Whether Republican or Democrat, several area representatives of the General Assembly felt this year's session invoked a partisanship not seen in previous years. That partisanship, in addition to budget cuts and a November election, impacted this session's productivity and effectiveness.
"I think we broke down in the last couple of weeks with a lot more partisanship," said Del. J. Chapman Petersen (D-37th).
Yet despite the general agreement that partisanship prevailed over much of the debates, area representatives differed on what was successful about this session. Democrats Petersen and Sen. Leslie Byrne (D-34th) disliked the final budget outcome, while Republican delegate Jeannemarie Devolites (R-35th) thought the budget cutting, although far from perfect, yielded good results. In the end, neither party felt that the Assembly achieved all that it should've accomplished.
"What I saw mainly was an assembly of avoidance," said Byrne. "I think we just avoided our responsibilities. I don't think individuals should do that, and I don't believe government should do that. Both Democrats and Republicans alike have stated that they don't want to upset their election apple cart."
Devolites disagreed, "We really did a good job of prioritizing money for the needs of Virginians."
Indeed, for each of the three area representatives, budget cuts amplified the partisanship between the parties. Petersen believed that the revenue estimates of a five-percent growth were "overly optimistic." He also thought that raising state fees and funding pet projects like a horse center and Lexington didn't solve the problem of balancing the budget.
"I think it's disingenuous to cut people's tax and at the same time, raise fees," Petersen said.
Byrne also disagreed on Republican revenue estimates, calling them a budget "sleight-of-hand."
"A budget is more than just spending, it's identifying where your money comes in," Byrne said.
Republican delegate Devolites thought differently, believing the Assembly was well on its way because of efforts to prioritize. She agreed with Petersen that the state saved money by eliminating several boards and commissions.
"That's when you start doing the things you should've been doing all along," Devolites said of prioritizing.
Yet Devolites said work still needs to be finished on the budget, as she thought that some of the measures were one-time fixes through the hiking of fees or through cuts that Democratic governor Mark Warner endorsed.
"Unless the economy turns around, we're probably looking at billions of cuts next year," Devolites said. "We have really cut so much from the general fund."
Another disappointment shared among area representatives was the inability to come up with adequate funding for transportation projects in northern Virginia. Devolites had hoped that the constitutional amendment to create a transportation trust fund would have past the Senate as it did the House. The failure to pass such an amendment resulted from other localities not wanting to give Fairfax the funding it needs for education and transportation, Devolites said.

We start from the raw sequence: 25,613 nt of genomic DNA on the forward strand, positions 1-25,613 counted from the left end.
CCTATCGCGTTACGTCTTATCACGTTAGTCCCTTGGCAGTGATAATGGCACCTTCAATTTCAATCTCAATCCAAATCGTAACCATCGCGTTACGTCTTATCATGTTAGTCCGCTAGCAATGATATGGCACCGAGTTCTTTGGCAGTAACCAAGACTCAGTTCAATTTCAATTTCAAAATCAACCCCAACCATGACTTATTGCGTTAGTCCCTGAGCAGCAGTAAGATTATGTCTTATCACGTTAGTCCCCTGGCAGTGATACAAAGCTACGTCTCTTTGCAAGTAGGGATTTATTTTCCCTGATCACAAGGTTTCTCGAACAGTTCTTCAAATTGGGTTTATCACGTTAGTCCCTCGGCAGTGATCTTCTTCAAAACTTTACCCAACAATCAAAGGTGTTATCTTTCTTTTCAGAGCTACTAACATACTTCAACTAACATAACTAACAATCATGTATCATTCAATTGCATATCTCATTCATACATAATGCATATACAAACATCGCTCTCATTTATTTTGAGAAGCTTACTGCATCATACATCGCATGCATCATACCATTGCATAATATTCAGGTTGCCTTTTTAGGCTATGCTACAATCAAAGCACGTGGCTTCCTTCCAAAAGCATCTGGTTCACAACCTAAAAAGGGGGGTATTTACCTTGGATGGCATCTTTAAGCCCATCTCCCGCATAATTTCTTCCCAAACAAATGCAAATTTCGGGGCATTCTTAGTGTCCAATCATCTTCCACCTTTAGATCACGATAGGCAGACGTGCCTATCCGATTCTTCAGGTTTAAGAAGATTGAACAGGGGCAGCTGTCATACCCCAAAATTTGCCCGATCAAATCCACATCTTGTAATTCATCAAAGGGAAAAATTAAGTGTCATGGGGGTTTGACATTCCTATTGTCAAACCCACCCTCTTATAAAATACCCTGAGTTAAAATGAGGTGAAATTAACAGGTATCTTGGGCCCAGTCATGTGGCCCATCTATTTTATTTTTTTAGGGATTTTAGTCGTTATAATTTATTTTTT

"The rest of the state doesn't understand that we need the dollars in Fairfax County," Devolites said.
Byrne had wanted her legislation to give localities a way to manage growth to pass.
"It's moving away from our responsibility. There was little effort to deal with the funds necessary," Byrne said of transportation. "We will constantly be playing catch-up because the needs so far outstrip the ability to pay."
As for accomplishments, the representatives felt there were few, if far in-between. Byrne approved the tightening up of the board of medicine, which requires timely reporting of hospital doctors and keeps track of repeat practicing offenders. Devolites approved of the passage of legislation that she had co-sponsored, which dealt with anti-spamming and Internet privacy and serves as a model for other states as well as the federal government. Petersen, meanwhile, approved of the elimination of unnecessary boards and commissions, as well as the passage of legislation dealing with background checks for applicants for local government positions.
When asked if they will seek re-election, the representatives interviewed differed in their responses. Petersen will seek another term, while Devolites is expected to run for a Senate seat. Byrne said she is still considering whether to run in November.
If they do run, the unresolved issues of this year may come back to haunt them later.
"I think politics is about making tough choices, and I think this assembly tried to avoid a lot of them," Petersen said.